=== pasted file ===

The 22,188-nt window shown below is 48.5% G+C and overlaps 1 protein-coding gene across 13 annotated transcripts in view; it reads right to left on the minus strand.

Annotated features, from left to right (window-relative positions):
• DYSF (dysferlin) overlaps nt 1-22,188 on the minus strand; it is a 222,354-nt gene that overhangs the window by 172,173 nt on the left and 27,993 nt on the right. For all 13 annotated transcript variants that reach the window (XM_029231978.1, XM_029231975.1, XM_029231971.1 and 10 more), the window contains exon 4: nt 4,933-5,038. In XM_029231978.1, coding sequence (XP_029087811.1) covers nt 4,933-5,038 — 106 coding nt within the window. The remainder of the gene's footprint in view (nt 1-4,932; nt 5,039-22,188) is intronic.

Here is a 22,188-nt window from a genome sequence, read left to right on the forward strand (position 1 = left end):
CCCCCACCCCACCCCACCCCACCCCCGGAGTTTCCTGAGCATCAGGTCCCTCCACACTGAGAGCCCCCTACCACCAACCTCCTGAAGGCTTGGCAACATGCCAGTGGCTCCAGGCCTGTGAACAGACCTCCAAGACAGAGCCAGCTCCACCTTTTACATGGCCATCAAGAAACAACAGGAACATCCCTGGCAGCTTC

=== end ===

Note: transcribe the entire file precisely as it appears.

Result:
The 22,188-nt window shown below is 48.5% G+C and overlaps 1 protein-coding gene across 13 annotated transcripts in view; it reads right to left on the minus strand.

Annotated features, from left to right (window-relative positions):
• DYSF (dysferlin) overlaps nt 1-22,188 on the minus strand; it is a 222,354-nt gene that overhangs the window by 172,173 nt on the left and 27,993 nt on the right. For all 13 annotated transcript variants that reach the window (XM_029231978.1, XM_029231975.1, XM_029231971.1 and 10 more), the window contains exon 4: nt 4,933-5,038. In XM_029231978.1, coding sequence (XP_029087811.1) covers nt 4,933-5,038 — 106 coding nt within the window. The remainder of the gene's footprint in view (nt 1-4,932; nt 5,039-22,188) is intronic.

Here is a 22,188-nt window from a genome sequence, read left to right on the forward strand (position 1 = left end):
CCCCCACCCCACCCCACCCCACCCCCGGAGTTTCCTGAGCATCAGGTCCCTCCACACTGAGAGCCCCCTACCACCAACCTCCTGAAGGCTTGGCAACATGCCAGTGGCTCCAGGCCTGTGAACAGACCTCCAAGACAGAGCCAGCTCCACCTTTTACATGGCCATCAAGAAACAACAGGAACATCCCTGGCAGCTTC